I have been using Upwork for a while but have only recently discovered these forums.
I have a client who hired me to ghostwrite a novel after I completed a paid sample she was very happy with. She put $2000 in escrow for the completion of Part 1. I sent her the first half of Part 1, about 15k words, written from her notes/outline. She reviewed it and said I hadn't captured the tone she was hoping for and there were some other issues. I told her I'd be more than happy to talk with her about this and revise until she was happy with the draft. She agreed and we scheduled a time to talk.
About an hour before I was to call her, she messaged me and said she'd prefer we end the contract, and asked how much she owed me for the work I did. I requested $1000, as that was half of what is in escrow and I had completed half of the first part. She said she would release $500, as she is now claiming she can't use a single word of what I wrote.
I tried to explain that I had spent considerable time on this and needed to be compensated for my work. She offered $750 and said that we would have to file a dispute if I was unwilling to accept this.
This is the first unsuccessful contract I have ever had, after working many years on Upwork/Elance. For those who have experienced this before, should I just accept what she is offering? Do I run the risk of no compensation if a dispute is filed? I turned down several projects to work on this, and I am truly baffled that she is saying she can't use a word I wrote. I have ghostwritten probably close to one hundred books and have never had an issue before.
I apologize for such a long message, and appreciate any insight or suggestions. Thank you.
Clients have the right to end contracts AT ANY TIME, for ANY reason.
Freelancers have the same right.
Clients don't even need to provide a reason.
If a client wants to end a fixed-price contract, all she needs to do is click on the contract, release any remeaining escrow funds to you, and close the contract. There is nothing a freelancer can do about it. And the client is not breaking any rules by doing this.
In your case, it seems like the client doesn't want to release the full amount of escrow money, but is offering you $750.
You may accept this offer, or reject it and go to dispute.
Why not just accept the offer?
re: "Do I run the risk of no compensation if a dispute is filed?"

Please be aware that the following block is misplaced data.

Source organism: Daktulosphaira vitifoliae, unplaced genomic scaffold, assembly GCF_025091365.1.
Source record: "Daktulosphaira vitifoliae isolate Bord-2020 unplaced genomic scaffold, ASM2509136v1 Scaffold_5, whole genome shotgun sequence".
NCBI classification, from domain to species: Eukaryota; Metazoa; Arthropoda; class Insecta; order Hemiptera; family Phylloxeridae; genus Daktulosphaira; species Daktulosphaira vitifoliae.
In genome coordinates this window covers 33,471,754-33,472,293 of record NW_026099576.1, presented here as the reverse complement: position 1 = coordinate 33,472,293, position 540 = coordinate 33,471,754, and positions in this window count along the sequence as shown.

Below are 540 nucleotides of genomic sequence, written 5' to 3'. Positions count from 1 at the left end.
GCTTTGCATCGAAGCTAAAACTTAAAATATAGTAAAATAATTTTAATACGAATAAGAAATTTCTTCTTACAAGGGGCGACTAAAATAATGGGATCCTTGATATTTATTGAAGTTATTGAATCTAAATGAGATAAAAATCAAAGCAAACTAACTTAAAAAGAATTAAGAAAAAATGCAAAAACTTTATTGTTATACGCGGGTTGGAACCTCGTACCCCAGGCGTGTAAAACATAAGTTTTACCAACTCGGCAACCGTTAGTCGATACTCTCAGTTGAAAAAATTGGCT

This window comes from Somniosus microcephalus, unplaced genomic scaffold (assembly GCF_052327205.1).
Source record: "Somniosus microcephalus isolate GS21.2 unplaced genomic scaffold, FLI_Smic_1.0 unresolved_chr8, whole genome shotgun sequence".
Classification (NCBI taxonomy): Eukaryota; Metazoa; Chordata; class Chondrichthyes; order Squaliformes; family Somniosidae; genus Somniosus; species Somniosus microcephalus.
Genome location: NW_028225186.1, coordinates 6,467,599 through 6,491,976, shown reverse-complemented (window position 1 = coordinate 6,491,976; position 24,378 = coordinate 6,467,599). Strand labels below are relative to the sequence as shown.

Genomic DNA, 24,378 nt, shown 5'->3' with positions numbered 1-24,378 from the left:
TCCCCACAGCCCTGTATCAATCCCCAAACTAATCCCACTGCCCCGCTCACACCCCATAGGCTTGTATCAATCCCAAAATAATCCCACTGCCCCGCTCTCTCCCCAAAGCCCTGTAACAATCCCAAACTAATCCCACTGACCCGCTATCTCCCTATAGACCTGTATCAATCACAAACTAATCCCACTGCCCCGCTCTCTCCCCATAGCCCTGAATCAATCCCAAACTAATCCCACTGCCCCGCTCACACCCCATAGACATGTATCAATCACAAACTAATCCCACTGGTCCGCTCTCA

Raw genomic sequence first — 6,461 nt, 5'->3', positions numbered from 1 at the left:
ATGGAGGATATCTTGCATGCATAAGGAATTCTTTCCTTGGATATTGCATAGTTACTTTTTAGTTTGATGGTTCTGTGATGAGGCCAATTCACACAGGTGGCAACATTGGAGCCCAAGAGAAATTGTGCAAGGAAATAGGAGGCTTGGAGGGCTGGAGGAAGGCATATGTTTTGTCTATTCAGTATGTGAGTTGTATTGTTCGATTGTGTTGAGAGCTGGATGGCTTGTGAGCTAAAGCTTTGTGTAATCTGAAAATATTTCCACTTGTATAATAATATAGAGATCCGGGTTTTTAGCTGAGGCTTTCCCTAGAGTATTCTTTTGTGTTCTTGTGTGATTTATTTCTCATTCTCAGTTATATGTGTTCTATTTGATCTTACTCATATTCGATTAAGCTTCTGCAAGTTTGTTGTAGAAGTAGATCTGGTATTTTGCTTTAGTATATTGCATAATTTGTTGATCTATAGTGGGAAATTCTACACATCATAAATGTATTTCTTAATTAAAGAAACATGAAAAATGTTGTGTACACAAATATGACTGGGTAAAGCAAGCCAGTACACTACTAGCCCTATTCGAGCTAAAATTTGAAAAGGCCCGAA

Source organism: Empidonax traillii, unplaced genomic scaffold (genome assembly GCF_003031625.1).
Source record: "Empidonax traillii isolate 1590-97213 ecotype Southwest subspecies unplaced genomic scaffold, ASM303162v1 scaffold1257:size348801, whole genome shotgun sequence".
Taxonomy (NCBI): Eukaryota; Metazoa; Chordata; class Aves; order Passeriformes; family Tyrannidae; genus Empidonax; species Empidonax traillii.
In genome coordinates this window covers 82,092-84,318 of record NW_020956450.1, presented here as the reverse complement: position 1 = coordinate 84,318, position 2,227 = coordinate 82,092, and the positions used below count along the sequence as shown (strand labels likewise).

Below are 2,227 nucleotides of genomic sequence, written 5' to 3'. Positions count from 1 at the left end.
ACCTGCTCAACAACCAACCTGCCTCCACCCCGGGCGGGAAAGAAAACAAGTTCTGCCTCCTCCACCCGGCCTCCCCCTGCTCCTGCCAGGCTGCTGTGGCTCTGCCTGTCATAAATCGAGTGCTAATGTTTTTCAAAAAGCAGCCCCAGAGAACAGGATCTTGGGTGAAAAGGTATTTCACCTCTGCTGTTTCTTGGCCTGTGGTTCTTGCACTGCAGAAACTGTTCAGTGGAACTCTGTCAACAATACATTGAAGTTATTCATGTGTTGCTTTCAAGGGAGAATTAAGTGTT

Keep in mind that have the option of issuing a complete refund, and then you will own the work you did completely.
I do understand that she can end the contract at any time, and I am okay with that. She has since rescinded her offer and says she is going to dispute this, so I guess we will see where it goes from here. Thanks for taking the time to reply.
I'm glad you are maintaining a positive attitude about the situation.
But I want to be clear about something:
What your client is doing is NOT okay.
The proper way to end a fixed-price contract is to release escrow and close the contract.
This business of filing a dispute to try to get money back is completely unprofessional, unethical and immoral.
I'm a writer too, although I don't write books. Ultimately, the decision lies with you, but here's what may happen. If you and the client cannot agree on a payment amount, then the dispute will first go to Upwork. They won't make any judgment call. They'll simply mediate the price negotiation.
If the price negotiation fails, arbitration is the next step. To go to arbitration, both you and the client must pay $291 each. The arbitrator will then decide the payout. They could give you the full $1000, give you nothing, or anything in between. If you choose to go to arbitration and the client declines to pay the $291 fee, then you "win" the full $1000 automatically and don't have to pay your $291. If things get to this point, it's kind of a game of poker. The client may balk at the $291 ante and fold.
I'm sorry this happened to you. It seems to me like your offer of a $1000 payment was very fair.
Remember, the client only owns the rights to your work if you're paid.
Hi Heath, thanks for outlining the process. It is really the last thing I want to do! Your reminder that she would only own the work if I were to get paid is good, but I did sign an NDA, so not sure how that works. Regardless of what happens, I appreciate your reply, thank you!
Great tips from Heath.
re: "but I did sign an NDA, so not sure how that works"
If you aren't paid for this work, the NDA is void.
It is meaningless, because she broke the contract. If she doesn't pay you, then YOU own the book. And you can do anything you want with it.
How much do you value the book itself?
Is it worth it to you to tell the client:
Don't worry about the dispute. I will refund the money in one hour. I don't want the money. I want to retain ownership of the book."
re: "Is retaining ownership true if it was something written from her notes/outline?"
You did the work. You deserve to get paid.
If you hired a carpenter to build you a gazeebo based on your design, and then didn't pay him, do you know what he would do?
He would come to your back yard and tear it down and haul away any materials he thinks he can use. Not a darn thing you can do about it.
Don't pause for a second based on the fact that she wrote notes. You are NOT going to to provide her notes or outline to ANYBODY.
But the book? You wrote it. You weren't paid for it. It belongs to you.
These are Upwork's clearly stated rules. And Upwork does NOT specify any exceptions for "outlines."